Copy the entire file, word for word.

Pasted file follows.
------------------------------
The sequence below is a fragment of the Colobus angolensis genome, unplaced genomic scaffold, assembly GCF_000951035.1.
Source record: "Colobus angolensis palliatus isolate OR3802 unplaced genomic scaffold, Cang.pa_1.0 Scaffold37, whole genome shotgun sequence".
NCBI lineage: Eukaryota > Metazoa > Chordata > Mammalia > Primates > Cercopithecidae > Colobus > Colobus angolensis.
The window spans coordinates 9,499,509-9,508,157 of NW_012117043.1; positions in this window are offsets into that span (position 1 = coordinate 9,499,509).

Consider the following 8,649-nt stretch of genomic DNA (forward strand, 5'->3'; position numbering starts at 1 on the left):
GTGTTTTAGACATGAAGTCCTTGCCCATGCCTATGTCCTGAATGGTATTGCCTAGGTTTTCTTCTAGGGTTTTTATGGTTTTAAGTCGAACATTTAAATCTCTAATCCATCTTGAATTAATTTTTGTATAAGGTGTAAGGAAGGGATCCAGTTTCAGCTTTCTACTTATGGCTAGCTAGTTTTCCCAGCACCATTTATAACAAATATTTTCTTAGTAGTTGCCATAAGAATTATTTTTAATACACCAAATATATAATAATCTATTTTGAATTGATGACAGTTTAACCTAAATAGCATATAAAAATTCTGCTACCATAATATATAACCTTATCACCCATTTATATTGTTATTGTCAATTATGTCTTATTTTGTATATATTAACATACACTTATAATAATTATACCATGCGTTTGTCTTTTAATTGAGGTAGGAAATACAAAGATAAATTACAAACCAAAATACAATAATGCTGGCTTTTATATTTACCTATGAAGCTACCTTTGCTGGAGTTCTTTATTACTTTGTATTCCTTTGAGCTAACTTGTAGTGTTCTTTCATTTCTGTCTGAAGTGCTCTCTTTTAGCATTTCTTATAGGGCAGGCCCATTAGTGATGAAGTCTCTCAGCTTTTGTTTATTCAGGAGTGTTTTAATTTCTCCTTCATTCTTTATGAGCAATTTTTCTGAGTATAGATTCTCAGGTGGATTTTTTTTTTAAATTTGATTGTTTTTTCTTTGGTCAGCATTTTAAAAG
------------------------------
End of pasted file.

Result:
The sequence below is a fragment of the Colobus angolensis genome, unplaced genomic scaffold, assembly GCF_000951035.1.
Source record: "Colobus angolensis palliatus isolate OR3802 unplaced genomic scaffold, Cang.pa_1.0 Scaffold37, whole genome shotgun sequence".
NCBI lineage: Eukaryota > Metazoa > Chordata > Mammalia > Primates > Cercopithecidae > Colobus > Colobus angolensis.
The window spans coordinates 9,499,509-9,508,157 of NW_012117043.1; positions in this window are offsets into that span (position 1 = coordinate 9,499,509).

Consider the following 8,649-nt stretch of genomic DNA (forward strand, 5'->3'; position numbering starts at 1 on the left):
GTGTTTTAGACATGAAGTCCTTGCCCATGCCTATGTCCTGAATGGTATTGCCTAGGTTTTCTTCTAGGGTTTTTATGGTTTTAAGTCGAACATTTAAATCTCTAATCCATCTTGAATTAATTTTTGTATAAGGTGTAAGGAAGGGATCCAGTTTCAGCTTTCTACTTATGGCTAGCTAGTTTTCCCAGCACCATTTATAACAAATATTTTCTTAGTAGTTGCCATAAGAATTATTTTTAATACACCAAATATATAATAATCTATTTTGAATTGATGACAGTTTAACCTAAATAGCATATAAAAATTCTGCTACCATAATATATAACCTTATCACCCATTTATATTGTTATTGTCAATTATGTCTTATTTTGTATATATTAACATACACTTATAATAATTATACCATGCGTTTGTCTTTTAATTGAGGTAGGAAATACAAAGATAAATTACAAACCAAAATACAATAATGCTGGCTTTTATATTTACCTATGAAGCTACCTTTGCTGGAGTTCTTTATTACTTTGTATTCCTTTGAGCTAACTTGTAGTGTTCTTTCATTTCTGTCTGAAGTGCTCTCTTTTAGCATTTCTTATAGGGCAGGCCCATTAGTGATGAAGTCTCTCAGCTTTTGTTTATTCAGGAGTGTTTTAATTTCTCCTTCATTCTTTATGAGCAATTTTTCTGAGTATAGATTCTCAGGTGGATTTTTTTTTTAAATTTGATTGTTTTTTCTTTGGTCAGCATTTTAAAAG